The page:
Professor Neil M. Richards from Washington University in Saint Louis – School of Law has a paper on The Dangers of Surveillance in the next Harvard Law Review. The abstract’s call-to-action:
I propose a set of four principles that should guide the future development of surveillance law, allowing for a more appropriate balance between the costs and benefits of government surveillance.
First, we must recognize that surveillance transcends the public-private divide. Even if we are ultimately more concerned with government surveillance, any solution must grapple with the complex relationships between government and corporate watchers.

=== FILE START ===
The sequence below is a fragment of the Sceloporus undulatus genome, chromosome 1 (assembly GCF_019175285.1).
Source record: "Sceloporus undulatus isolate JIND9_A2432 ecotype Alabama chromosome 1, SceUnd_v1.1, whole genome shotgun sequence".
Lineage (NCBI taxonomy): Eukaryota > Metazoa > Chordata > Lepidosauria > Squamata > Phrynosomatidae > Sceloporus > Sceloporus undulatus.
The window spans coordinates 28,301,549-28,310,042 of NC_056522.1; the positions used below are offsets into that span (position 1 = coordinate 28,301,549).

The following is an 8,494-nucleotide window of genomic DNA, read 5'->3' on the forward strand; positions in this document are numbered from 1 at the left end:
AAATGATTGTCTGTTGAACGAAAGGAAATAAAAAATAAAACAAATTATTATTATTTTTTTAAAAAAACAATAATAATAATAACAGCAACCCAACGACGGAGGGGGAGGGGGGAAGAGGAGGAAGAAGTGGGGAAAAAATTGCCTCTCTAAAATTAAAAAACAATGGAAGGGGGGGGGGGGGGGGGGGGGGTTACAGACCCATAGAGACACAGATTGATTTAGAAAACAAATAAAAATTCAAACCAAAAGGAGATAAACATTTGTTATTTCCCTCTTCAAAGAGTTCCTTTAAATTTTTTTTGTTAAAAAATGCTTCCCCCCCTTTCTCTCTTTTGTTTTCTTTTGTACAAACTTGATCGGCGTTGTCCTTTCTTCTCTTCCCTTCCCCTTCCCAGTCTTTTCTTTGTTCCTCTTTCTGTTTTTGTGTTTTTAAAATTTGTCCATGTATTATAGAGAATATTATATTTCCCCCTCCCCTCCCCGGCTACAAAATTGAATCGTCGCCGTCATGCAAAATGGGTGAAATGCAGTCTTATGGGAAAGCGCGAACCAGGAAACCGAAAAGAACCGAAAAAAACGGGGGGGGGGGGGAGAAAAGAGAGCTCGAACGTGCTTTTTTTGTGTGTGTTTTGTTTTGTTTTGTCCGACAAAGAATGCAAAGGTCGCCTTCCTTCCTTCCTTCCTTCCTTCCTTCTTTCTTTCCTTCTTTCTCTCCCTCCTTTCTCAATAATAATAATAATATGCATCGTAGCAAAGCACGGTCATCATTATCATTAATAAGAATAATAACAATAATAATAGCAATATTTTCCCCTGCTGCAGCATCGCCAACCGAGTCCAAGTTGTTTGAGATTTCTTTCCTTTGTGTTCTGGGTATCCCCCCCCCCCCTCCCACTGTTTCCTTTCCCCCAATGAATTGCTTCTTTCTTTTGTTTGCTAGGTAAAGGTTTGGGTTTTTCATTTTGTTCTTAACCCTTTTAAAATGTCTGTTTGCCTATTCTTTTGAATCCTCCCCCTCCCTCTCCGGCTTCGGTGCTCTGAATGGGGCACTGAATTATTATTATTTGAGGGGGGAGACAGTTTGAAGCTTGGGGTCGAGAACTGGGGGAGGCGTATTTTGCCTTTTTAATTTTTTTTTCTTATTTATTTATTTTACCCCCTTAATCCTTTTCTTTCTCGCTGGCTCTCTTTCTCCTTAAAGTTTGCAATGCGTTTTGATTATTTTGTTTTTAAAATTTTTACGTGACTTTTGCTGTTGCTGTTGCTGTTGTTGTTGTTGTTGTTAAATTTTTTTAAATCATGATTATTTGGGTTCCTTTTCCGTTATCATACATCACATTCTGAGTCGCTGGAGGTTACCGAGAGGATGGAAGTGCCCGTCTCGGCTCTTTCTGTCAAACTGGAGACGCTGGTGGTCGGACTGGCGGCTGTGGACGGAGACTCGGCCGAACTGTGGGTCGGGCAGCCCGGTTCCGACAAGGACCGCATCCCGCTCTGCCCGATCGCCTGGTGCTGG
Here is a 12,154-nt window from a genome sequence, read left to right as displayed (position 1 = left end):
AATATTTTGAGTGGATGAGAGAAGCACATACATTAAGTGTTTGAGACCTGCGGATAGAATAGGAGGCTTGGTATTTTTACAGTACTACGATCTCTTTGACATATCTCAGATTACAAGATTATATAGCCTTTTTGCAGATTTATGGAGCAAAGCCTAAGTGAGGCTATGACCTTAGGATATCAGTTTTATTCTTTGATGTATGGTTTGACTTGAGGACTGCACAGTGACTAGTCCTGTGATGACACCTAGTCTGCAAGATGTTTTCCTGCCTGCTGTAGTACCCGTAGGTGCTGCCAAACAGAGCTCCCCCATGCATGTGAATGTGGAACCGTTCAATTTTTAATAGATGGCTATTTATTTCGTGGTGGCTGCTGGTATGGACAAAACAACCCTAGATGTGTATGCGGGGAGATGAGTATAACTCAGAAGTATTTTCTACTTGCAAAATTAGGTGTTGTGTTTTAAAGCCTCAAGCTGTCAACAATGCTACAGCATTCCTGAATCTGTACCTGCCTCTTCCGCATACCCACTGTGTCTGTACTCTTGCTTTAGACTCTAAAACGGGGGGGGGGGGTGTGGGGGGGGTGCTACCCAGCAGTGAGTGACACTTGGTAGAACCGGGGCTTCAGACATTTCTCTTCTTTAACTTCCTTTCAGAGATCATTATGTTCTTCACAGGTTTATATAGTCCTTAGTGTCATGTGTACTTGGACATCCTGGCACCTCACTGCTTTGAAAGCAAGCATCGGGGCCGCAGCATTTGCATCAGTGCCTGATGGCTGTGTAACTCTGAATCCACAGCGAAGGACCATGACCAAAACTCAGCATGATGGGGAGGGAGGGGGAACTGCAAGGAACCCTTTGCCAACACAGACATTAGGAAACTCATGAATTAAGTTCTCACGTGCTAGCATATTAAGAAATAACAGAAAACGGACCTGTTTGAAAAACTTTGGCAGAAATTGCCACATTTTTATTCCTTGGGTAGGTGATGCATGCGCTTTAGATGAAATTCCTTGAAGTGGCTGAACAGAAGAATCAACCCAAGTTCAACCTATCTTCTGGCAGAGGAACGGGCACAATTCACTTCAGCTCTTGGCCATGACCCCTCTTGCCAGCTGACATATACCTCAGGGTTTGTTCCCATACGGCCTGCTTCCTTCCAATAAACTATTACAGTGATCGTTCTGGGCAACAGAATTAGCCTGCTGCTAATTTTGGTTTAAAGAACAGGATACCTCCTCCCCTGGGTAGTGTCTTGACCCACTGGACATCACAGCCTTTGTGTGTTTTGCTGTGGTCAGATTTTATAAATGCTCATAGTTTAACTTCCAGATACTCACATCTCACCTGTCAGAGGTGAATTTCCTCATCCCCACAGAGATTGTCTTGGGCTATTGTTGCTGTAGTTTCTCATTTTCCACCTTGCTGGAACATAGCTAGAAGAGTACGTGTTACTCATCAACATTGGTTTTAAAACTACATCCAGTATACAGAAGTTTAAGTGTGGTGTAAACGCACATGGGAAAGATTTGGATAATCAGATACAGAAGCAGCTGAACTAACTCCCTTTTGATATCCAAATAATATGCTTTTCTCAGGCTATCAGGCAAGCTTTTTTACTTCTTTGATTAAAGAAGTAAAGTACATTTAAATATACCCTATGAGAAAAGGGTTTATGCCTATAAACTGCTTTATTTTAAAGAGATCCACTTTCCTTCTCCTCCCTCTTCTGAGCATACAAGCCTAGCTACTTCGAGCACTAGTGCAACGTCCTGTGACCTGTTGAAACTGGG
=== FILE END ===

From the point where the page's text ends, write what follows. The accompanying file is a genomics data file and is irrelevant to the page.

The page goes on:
Second, we must recognize that secret surveillance is illegitimate, and prohibit the creation of any domestic surveillance programs whose existence is secret.
Third, we should recognize that total surveillance is illegitimate and reject the idea that it is acceptable for the government to record all Internet activity without authorization.
Fourth, we must recognize that surveillance is harmful. Surveillance menaces intellectual privacy and increases the risk of blackmail, coercion, and discrimination; accordingly, we must recognize surveillance as a harm in constitutional standing doctrine.